The Winchell Trail
Trekking the Gorge
Did you know that the Winchell Trail was the first rustic hiking trail in the city?
This mostly unpaved trail winds through the gorge on the west side of the Mississippi River between Franklin Ave and Godfrey Road, ending near Minnehaha Park. Following what was once an Indian trail, it is mostly hidden and remains unknown to many long-time city residents.
The trail was named for Professor Newton Horace Winchell, state geologist from 1872 to 1901. Winchell's most outstanding scientific contribution was his estimate of when the last ice sheet retreated from Minnesota. Near the north trail entry, a large taconite boulder from the Mesabi Iron Range bears a tablet noting that the trail is named in honor of "Winchell, whose scientific studies along this river provided a measure for the time since the Glacial Period."
The trail is not always easy to identify; some segments join the paved parkway trails above the bluff, but in other areas the trail dips far below, winding deep into the gorge. Worth discovering, one section drops down to a sandy beach on the Mississippi River bank and another meanders
A number of walls, stairways and bridges along the trail were built by the Works Progress Administration (WPA) in the 1930s. Made of concrete and native limestone, the WPA work highlights and protects some of the most beautiful and fragile scenery near small springs and along the edges of precipitous ravines. Hiking this getaway in the heart of the city offers a chance for full nature immersion, to experience a place and time far removed from urban life; take it!
Hajduk Spring, a falling spring that comes directly out of the limestone bluff, is considered the best example of its kind in the Twin Cities area. Rain water collects in a layer of Bentonite clay between the layers of limestone that make up the bluff. The water then seeps out of the clay, creating the 'falling spring.'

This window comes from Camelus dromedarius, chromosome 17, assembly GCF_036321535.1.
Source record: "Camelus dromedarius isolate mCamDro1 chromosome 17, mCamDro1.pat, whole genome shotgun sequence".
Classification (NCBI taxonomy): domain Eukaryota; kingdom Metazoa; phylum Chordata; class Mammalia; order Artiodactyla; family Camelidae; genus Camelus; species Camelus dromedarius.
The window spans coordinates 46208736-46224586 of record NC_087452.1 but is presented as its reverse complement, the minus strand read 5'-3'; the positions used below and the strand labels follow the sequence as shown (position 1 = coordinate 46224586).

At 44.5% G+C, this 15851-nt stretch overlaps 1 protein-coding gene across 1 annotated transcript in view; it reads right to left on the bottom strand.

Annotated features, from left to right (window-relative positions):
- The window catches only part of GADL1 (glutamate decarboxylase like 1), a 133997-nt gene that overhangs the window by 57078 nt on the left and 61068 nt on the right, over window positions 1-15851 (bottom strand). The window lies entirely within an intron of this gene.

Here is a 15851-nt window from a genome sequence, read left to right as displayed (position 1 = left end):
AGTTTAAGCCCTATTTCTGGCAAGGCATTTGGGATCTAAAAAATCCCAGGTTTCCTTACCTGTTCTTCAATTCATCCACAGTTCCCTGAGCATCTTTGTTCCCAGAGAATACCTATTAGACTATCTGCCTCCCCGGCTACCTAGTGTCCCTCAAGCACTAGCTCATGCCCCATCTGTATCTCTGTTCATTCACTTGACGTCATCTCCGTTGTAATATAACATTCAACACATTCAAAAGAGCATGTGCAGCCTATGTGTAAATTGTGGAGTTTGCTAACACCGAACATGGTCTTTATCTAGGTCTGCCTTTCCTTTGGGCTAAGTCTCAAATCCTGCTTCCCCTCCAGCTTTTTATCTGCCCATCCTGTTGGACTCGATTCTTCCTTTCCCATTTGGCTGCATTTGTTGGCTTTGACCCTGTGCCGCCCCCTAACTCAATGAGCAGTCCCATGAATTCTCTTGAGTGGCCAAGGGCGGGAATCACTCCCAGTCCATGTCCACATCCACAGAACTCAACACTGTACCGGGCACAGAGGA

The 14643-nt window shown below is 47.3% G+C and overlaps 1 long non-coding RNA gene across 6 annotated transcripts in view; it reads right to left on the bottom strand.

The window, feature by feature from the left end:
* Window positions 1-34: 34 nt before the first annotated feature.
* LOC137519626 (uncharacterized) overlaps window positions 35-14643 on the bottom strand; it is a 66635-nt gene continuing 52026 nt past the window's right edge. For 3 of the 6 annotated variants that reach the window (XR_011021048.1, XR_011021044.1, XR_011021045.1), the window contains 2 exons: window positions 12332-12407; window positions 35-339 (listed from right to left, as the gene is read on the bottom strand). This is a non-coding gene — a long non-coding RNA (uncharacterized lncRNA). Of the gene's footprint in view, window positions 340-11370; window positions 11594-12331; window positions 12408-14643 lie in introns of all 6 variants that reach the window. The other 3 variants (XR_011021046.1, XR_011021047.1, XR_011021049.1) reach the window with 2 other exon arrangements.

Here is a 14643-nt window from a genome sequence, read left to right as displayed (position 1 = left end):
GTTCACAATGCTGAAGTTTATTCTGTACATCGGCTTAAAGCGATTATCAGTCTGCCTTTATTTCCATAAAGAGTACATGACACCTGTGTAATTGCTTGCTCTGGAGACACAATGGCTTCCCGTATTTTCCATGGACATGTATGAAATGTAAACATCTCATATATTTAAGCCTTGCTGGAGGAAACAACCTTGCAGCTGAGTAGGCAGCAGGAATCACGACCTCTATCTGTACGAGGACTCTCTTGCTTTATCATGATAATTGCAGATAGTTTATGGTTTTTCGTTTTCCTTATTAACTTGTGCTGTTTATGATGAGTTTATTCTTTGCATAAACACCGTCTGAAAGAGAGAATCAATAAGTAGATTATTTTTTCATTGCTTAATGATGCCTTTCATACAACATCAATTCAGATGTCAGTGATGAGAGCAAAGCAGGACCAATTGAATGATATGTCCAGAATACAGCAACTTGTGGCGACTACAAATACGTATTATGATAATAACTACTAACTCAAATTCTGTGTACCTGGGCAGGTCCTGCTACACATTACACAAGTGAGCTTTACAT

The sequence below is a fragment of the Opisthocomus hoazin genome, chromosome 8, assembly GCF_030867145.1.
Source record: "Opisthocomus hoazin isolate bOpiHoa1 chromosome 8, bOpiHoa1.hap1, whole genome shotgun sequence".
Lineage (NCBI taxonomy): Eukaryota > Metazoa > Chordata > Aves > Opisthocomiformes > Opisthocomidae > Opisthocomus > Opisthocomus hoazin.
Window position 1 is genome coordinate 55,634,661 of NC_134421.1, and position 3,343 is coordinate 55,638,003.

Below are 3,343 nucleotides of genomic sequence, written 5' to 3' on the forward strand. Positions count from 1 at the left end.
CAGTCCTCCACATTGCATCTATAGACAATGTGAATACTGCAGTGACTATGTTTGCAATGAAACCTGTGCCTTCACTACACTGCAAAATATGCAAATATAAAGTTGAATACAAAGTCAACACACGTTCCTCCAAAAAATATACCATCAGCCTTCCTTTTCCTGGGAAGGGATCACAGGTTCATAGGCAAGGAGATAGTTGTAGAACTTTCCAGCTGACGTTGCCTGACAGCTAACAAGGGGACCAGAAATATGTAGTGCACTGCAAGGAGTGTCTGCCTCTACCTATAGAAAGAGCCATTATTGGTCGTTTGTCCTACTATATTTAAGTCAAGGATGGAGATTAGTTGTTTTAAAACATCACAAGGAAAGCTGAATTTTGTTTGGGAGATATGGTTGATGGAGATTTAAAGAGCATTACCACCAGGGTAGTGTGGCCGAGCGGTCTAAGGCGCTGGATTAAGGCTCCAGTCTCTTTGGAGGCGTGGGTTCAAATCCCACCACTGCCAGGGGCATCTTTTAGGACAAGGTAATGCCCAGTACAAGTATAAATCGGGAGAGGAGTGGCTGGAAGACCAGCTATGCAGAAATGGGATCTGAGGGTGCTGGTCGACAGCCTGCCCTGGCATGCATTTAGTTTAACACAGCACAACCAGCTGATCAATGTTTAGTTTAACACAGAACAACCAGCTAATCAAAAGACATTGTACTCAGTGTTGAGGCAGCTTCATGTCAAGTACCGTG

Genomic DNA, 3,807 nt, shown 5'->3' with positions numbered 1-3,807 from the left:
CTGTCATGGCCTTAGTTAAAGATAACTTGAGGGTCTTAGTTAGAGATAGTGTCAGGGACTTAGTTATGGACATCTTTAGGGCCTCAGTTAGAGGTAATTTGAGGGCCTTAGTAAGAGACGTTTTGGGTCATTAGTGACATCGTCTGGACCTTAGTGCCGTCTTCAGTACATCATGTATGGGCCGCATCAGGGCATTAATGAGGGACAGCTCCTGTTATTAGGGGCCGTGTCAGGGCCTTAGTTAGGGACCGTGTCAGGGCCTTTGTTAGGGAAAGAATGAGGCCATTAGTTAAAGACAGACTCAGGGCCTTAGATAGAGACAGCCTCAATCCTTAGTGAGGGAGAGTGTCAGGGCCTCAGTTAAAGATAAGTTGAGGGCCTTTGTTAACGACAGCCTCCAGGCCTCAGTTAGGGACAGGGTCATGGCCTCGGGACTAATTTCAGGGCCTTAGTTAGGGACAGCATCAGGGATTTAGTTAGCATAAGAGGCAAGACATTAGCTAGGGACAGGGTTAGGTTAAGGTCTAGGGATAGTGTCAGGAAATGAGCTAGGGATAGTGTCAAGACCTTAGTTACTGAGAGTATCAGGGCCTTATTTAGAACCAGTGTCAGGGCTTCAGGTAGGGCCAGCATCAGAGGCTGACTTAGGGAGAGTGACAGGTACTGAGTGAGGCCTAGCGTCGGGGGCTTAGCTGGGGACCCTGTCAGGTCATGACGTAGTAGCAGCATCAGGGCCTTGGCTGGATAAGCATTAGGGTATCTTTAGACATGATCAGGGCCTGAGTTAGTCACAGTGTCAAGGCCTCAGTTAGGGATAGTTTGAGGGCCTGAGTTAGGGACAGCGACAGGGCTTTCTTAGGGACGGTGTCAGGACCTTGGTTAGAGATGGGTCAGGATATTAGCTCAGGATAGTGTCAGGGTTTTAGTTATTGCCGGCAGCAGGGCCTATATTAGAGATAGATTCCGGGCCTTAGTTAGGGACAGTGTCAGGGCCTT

Exploring deep in the gorge, Harry Hajduk, Sr. discovered the spring at roughly 24th St and West River Parkway when he noticed watercress growing there. His enthusiasm for the spring and promotion of it as a source of drinking water led the Park Board to officially name the spring after him in 1977.
Today the water is no longer considered to be safe to drink, an unfortunate sign of its urban location. Other urban springs and waterfalls have suffered similar fates, becoming polluted,
Erected by Minneapolis Park and Recreation Board.
Topics. This historical marker is listed in these topic lists: Environment • Parks & Recreational Areas. A significant historical year for this entry is 1872.
Location. 44° 55.41′ N, 93° 12.221′ W. Marker is in Minneapolis, Minnesota, in Hennepin County. It is in Hiawatha. Marker can be reached from West River Parkway north of East 44th Street. Marker is on a paved trail leading southeast from a parking area on West River Parkway. The path turns north and becomes the Winchell Trail leading upriver. Touch for map. Marker is at or near this postal address: 4357 W River Pkwy, Minneapolis MN 55406, United States of America. Touch for directions.
Other nearby markers. At least 8 other markers are within walking distance of this marker. Minneapolis Locks and Dams (approx. ¼ mile away); Mississippi River Gorge (approx. ¼ mile away); Big Water / Stairway of Water (approx. 0.6 miles away); Wing Dams (approx. 0.6 miles away); 1–Main Entrance Minnehaha Lower Glen (approx. 0.6 miles away); Geology of Minnesota (approx. 0.6 miles away); President Lyndon B. Johnson (approx. 0.6 miles away); The Lock and Dam No. 1 Story (approx. 0.6 miles away). Touch for a list and map of all markers in Minneapolis.
Credits. This page was last revised on February 12, 2023. It was originally submitted on June 29, 2021, by McGhiever of St Paul, Minnesota. This page has been viewed 217 times since then and 31 times this year. Photos: 1, 2. submitted on June 29, 2021, by McGhiever of St Paul, Minnesota. • Mark Hilton was the editor who published this page.